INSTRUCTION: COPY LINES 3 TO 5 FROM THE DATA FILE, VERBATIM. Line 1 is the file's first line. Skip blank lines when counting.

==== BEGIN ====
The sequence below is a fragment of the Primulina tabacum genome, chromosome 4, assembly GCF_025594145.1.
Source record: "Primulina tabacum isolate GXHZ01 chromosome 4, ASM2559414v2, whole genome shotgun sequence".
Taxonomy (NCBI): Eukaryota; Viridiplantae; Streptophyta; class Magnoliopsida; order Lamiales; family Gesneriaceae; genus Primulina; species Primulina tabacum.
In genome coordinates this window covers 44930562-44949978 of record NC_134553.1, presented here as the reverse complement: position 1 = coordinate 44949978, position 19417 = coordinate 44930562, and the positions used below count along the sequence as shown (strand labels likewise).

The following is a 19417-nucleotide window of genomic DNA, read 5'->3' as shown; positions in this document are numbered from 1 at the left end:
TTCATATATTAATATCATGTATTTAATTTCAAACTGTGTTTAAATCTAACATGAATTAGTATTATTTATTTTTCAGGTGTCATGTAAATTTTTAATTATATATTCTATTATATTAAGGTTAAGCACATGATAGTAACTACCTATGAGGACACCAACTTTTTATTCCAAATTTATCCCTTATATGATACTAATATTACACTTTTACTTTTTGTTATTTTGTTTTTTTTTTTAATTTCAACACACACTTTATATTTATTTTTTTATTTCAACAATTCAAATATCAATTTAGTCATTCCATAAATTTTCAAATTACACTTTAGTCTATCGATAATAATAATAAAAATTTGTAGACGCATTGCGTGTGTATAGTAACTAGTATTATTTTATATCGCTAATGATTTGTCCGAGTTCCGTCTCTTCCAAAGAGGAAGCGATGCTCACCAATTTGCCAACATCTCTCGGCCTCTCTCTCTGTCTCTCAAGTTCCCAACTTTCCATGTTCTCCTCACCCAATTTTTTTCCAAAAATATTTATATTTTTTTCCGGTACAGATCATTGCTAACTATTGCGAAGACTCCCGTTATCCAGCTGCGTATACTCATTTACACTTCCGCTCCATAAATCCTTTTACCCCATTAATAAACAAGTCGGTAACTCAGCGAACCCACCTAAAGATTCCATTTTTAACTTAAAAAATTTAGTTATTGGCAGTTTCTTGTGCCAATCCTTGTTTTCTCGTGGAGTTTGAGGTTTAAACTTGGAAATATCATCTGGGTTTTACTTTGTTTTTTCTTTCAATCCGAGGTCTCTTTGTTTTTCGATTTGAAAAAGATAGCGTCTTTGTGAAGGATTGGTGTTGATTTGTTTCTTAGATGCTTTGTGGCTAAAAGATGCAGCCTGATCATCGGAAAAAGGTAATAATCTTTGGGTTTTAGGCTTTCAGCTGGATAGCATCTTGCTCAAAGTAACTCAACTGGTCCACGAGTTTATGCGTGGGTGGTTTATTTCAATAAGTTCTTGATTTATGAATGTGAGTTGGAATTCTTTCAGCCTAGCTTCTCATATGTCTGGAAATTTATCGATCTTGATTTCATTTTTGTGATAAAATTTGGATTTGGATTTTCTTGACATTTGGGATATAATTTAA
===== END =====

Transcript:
Taxonomy (NCBI): Eukaryota; Viridiplantae; Streptophyta; class Magnoliopsida; order Lamiales; family Gesneriaceae; genus Primulina; species Primulina tabacum.
In genome coordinates this window covers 44930562-44949978 of record NC_134553.1, presented here as the reverse complement: position 1 = coordinate 44949978, position 19417 = coordinate 44930562, and the positions used below count along the sequence as shown (strand labels likewise).

The following is a 19417-nucleotide window of genomic DNA, read 5'->3' as shown; positions in this document are numbered from 1 at the left end: